In Iran, An Underground Art Scene Becomes Mainstream

Homegrown artists are fueling a dynamic market for contemporary work

The Wall Street Journal has recently published an article written by Joshua Levine about the Iranian contemporary art scene that features Dastan. Click here to read the full article.

 

The article writes:

Hormoz Hematian, who owns both galleries, opened it six years ago as a kind of minor league for emerging artists and new collectors. The work is uneven, but there’s a lot of it, some of it very good and all of it priced to move.

“It’s like an audition room. We did 40 shows last year, and if three get picked up, we’re good,” says Hematian, a young Tehrani who received a master’s in civil engineering from the University of British Columbia, discovered he hated the field and then made a radical course correction. In 2015, Hematian opened Dastan +2 for promising artists from the Basement who were ready to move upstairs. His first space was in an elegant gray-brick building that used to house the Belgian Consulate. Art galleries in Tehran often pop up and disappear overnight. More than a few are started by the children of wealthy parents, who use them to speculate on rising prices, or often just for bragging rights on Fereshteh.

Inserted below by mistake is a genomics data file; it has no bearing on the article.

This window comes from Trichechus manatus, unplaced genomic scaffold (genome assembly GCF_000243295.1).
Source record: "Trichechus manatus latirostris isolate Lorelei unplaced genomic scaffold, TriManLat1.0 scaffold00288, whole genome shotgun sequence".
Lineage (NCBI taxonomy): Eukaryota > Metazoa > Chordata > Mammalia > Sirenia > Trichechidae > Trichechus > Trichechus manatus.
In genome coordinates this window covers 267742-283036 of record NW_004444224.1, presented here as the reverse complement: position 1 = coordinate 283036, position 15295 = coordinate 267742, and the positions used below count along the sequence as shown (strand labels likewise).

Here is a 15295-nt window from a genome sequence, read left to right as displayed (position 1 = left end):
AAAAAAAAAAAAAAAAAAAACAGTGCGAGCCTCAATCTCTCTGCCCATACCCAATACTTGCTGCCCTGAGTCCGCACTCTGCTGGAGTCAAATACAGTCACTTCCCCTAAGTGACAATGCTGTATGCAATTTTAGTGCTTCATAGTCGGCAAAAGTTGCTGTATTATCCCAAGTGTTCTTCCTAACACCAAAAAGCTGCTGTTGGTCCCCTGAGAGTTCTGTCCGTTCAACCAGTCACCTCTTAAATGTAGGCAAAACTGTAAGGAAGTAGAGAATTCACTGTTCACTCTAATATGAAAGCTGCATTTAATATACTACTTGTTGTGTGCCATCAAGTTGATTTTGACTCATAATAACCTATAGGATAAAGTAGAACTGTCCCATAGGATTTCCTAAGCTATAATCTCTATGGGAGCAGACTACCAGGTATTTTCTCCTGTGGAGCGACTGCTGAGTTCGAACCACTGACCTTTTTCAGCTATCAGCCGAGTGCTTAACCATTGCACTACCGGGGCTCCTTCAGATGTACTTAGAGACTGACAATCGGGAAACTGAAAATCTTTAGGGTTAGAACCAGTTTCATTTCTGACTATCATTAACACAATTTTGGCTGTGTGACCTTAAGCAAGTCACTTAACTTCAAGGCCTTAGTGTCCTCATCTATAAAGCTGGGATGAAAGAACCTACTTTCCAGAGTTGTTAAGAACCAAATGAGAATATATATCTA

Dastan has managed to sink more solid roots here, but Hematian is under no illusions about what drives the market. The original Dastan +2 shared a building with a showroom for sleek designer furniture and a fancy landscape architect. Hematian somewhat sheepishly concedes that many of his customers came there for the luxury one-stop shopping, not connoisseurship. As far back as the Achaemenids, Persians enjoyed a reputation—among the ancient Greeks, anyway—for self-pampering.

March 23, 2018